fundamental harmonic and lets say it is moving or vibrating at 220 times a
second, or A on the piano below mid C. The string also divides and vibrates
from the centre of its length in two smaller bows about half the size of the
fundamental. This energy in the string produces a frequency twice that of the
fundamental ie. 440 times a second or A an octave up. This is not the end of
it though. The string continues to divide in half, in each section with these
sections producing mathematical multiples of the very first fundamental
harmonic. The harmonics produced within the one vibrating string goes:
fundamental, octave, octave and a perfect fifth, double octave, double octave
and a major third, double octave and a perfect fifth, double octave and a
dominant seventh, triple octave and on and on gradually getting weaker in
energy or sound volume produced as the harmonics progress. The notes produced
would in other words be: A,A,E,A,C#,E,G,A….. this is as you might agree a
lot of sound or notes coming from one string. Quite so, and that is one reason
why the piano sound is so appealing and hard to reproduce electronically.
Around 20 harmonics in a good piano exist with only the first few that can be
clearly heard and used in the tuning process.
concept is grasped, we have to take into account that the string has
stiffness, thickness and weight. If it were a theoretically perfect string
with no thickness, stiffness or weight, then the produced harmonics would be
perfect mathematical multiples of the fundamental. But imagine the vibrating
string again. Where it divides in half the first time, producing the second A
ie. A440, because of the imperfect conditions of thickness, stiffness and
weight of the string, there is a small section in the centre of the string
(second harmonic) that virtually does
not move. Thus the length of the vibrating sections producing the second
harmonic are not quite equal to the length producing the fundamental or first
harmonic. This means that instead of the second harmonic vibrating at 440
times a second it could be something like say for example, 439 times a second,
making the second harmonic slightly flat i.e. one cycle per second, to the
fundamental. This flatting of the harmonics occurs progressively all the way
up the harmonic ladder and produces what is called – inharmonicity in the
All pianos are unique in their inharmonicity because of
the differences in timber, stringing, scaling, bridge positions and many other
factors effecting this phenomenon. Every piano has to be tuned basically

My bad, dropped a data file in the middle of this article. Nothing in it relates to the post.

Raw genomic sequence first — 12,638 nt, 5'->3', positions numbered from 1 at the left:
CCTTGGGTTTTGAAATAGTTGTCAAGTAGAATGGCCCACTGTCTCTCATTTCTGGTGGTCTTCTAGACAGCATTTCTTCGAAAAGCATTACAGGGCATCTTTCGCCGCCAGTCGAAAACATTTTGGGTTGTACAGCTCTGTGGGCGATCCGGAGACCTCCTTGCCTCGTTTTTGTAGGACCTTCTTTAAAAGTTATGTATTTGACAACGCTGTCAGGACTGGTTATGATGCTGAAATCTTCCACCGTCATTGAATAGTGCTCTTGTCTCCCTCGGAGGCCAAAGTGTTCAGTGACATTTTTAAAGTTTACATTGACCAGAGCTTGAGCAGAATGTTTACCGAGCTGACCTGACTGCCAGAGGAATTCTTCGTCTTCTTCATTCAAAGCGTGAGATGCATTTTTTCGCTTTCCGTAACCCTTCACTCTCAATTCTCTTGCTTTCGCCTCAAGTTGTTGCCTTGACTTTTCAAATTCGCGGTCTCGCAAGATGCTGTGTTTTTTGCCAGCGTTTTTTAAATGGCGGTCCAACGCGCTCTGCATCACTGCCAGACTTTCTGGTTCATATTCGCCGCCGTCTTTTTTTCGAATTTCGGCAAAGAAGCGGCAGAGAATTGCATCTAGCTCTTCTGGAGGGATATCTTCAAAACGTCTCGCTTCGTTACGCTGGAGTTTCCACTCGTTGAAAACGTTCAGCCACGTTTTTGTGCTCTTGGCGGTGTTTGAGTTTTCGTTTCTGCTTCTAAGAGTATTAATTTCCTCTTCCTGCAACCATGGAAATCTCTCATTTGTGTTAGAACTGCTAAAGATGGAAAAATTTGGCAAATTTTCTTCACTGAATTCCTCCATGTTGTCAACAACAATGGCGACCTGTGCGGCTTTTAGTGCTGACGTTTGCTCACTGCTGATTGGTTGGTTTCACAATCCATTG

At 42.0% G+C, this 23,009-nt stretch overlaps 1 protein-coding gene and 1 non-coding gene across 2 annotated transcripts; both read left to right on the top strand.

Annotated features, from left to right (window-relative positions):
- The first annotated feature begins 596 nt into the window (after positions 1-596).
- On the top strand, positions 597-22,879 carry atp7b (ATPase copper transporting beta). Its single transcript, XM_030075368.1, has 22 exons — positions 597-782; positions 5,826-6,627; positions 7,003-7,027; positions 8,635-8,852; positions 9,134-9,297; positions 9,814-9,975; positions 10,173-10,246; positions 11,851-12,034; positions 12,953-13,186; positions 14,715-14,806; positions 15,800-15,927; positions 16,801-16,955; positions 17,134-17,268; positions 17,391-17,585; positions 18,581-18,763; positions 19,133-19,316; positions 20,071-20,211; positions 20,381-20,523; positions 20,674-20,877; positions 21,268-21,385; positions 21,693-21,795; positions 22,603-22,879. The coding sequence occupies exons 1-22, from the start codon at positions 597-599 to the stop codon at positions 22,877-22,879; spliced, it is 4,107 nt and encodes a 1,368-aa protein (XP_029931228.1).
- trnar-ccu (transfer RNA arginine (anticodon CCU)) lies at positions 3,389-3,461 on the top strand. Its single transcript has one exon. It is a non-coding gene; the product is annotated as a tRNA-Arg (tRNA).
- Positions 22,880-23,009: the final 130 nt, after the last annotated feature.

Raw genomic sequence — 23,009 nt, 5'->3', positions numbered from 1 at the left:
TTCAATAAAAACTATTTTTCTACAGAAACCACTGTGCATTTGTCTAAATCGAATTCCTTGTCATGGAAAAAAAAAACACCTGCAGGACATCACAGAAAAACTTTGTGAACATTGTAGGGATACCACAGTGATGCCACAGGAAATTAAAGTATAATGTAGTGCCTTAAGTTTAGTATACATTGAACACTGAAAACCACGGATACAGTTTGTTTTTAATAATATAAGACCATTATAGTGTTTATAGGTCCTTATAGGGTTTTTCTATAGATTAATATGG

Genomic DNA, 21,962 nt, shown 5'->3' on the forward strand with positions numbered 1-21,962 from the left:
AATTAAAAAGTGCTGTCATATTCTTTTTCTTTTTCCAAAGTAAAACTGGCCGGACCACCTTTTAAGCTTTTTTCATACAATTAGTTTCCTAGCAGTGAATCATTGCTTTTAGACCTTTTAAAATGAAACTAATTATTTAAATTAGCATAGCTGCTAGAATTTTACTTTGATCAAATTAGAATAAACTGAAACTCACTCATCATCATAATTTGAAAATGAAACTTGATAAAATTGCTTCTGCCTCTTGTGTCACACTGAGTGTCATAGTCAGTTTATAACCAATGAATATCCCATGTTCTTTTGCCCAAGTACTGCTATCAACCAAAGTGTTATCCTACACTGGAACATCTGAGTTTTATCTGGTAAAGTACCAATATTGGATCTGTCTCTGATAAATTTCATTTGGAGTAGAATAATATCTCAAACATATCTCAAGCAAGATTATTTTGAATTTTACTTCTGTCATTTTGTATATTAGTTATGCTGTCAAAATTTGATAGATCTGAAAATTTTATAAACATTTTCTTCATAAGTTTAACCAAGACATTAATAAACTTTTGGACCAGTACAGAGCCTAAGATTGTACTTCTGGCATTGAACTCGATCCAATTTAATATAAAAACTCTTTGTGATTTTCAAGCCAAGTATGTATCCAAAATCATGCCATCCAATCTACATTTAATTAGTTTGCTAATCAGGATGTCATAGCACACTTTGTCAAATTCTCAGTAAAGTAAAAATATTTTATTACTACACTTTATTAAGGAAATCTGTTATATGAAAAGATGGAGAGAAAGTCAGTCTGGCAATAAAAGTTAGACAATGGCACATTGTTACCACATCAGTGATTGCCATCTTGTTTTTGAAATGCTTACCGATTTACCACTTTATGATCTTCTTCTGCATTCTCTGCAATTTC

according to its amount of inharmonicity. The octaves are gradually and
slightly sharped from bass through tenor to treble, by varying amounts
according to the individual instrument. Thus compensating for the out of tune
harmonics with in each string. Phew! A
little heavy going, but an important step in coming to grips with piano tuning
techniques. When I learnt piano tuning, this concept wasn’t revealed for the
first couple of years. Once it was explained, the jigsaw puzzle started to
make some sense. Learning the relationship and interaction of coincident
harmonics of one note with another is the next concept to grasp.
Lucien Lowe (Australasian Registered Piano Tuner/Technician)
In The Life Of A Piano
The night before several calls were made to
organise the day’s work.
This could be in any town in the Wide
Bay/Burnett/ Cooloola Coast/ Sunshine Coast region.
An early start is the go as the travelling usually takes between a half
hour to a little over an hour to the first customer. Usually a rise at
5.30am gets to the first job around 7am. Some customers are a little
bleary eyed at this time but most are up and preparing for work
themselves. A quick greeting amongst the confusion of getting breakfast
under way and organising the kids for school, the lady of the house leads to the piano and offers a cuppa. A coffee first up
kick starts the grey matter and seems to help concentration .
kids scurrying to get ready, Dad throwing down breakfast and disciplining
the slow coaches, Mum answering the phone the dog going berserk with all
the excitement and the old grandfather clock on the wall tick tocking and
chiming out of tune we begin this all important work on the piano. A clean
throughout may be in order, a quick check to measure pitch and get the
feel of the playability, touch or action of the piano. Adjustments need to
done and any faults rectified before tuning. After establishing the pitch
of the piano a decision is made whether to pitch raise (bring to standard
A440) or to tune to the piano's present pitch. Some pianos are left far
too long between tunings, pitch can drop drastically, making it difficult